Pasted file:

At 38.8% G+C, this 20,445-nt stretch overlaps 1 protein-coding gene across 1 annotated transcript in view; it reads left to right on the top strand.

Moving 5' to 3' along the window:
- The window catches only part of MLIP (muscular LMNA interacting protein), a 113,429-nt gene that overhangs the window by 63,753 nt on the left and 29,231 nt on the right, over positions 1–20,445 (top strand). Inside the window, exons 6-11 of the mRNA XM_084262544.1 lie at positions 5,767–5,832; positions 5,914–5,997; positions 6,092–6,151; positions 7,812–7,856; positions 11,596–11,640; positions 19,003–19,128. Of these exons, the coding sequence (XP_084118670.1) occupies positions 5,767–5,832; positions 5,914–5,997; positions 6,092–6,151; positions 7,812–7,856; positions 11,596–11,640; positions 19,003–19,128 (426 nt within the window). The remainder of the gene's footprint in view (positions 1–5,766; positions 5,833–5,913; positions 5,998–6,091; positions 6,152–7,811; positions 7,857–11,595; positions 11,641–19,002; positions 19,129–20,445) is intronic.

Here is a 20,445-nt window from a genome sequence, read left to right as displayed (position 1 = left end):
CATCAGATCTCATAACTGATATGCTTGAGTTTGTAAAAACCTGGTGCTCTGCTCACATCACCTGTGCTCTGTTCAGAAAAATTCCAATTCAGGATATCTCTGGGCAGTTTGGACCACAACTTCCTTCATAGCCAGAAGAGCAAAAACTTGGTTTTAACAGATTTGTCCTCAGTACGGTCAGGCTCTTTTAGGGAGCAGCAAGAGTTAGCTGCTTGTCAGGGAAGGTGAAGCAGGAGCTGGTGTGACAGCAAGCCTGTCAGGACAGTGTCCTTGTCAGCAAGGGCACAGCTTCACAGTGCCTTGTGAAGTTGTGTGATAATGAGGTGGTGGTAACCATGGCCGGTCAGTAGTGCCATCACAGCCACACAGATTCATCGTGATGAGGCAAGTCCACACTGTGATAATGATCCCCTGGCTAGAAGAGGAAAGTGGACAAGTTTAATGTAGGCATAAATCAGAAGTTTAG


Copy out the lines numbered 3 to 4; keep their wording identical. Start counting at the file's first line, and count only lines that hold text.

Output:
- The window catches only part of MLIP (muscular LMNA interacting protein), a 113,429-nt gene that overhangs the window by 63,753 nt on the left and 29,231 nt on the right, over positions 1–20,445 (top strand). Inside the window, exons 6-11 of the mRNA XM_084262544.1 lie at positions 5,767–5,832; positions 5,914–5,997; positions 6,092–6,151; positions 7,812–7,856; positions 11,596–11,640; positions 19,003–19,128. Of these exons, the coding sequence (XP_084118670.1) occupies positions 5,767–5,832; positions 5,914–5,997; positions 6,092–6,151; positions 7,812–7,856; positions 11,596–11,640; positions 19,003–19,128 (426 nt within the window). The remainder of the gene's footprint in view (positions 1–5,766; positions 5,833–5,913; positions 5,998–6,091; positions 6,152–7,811; positions 7,857–11,595; positions 11,641–19,002; positions 19,129–20,445) is intronic.

Here is a 20,445-nt window from a genome sequence, read left to right as displayed (position 1 = left end):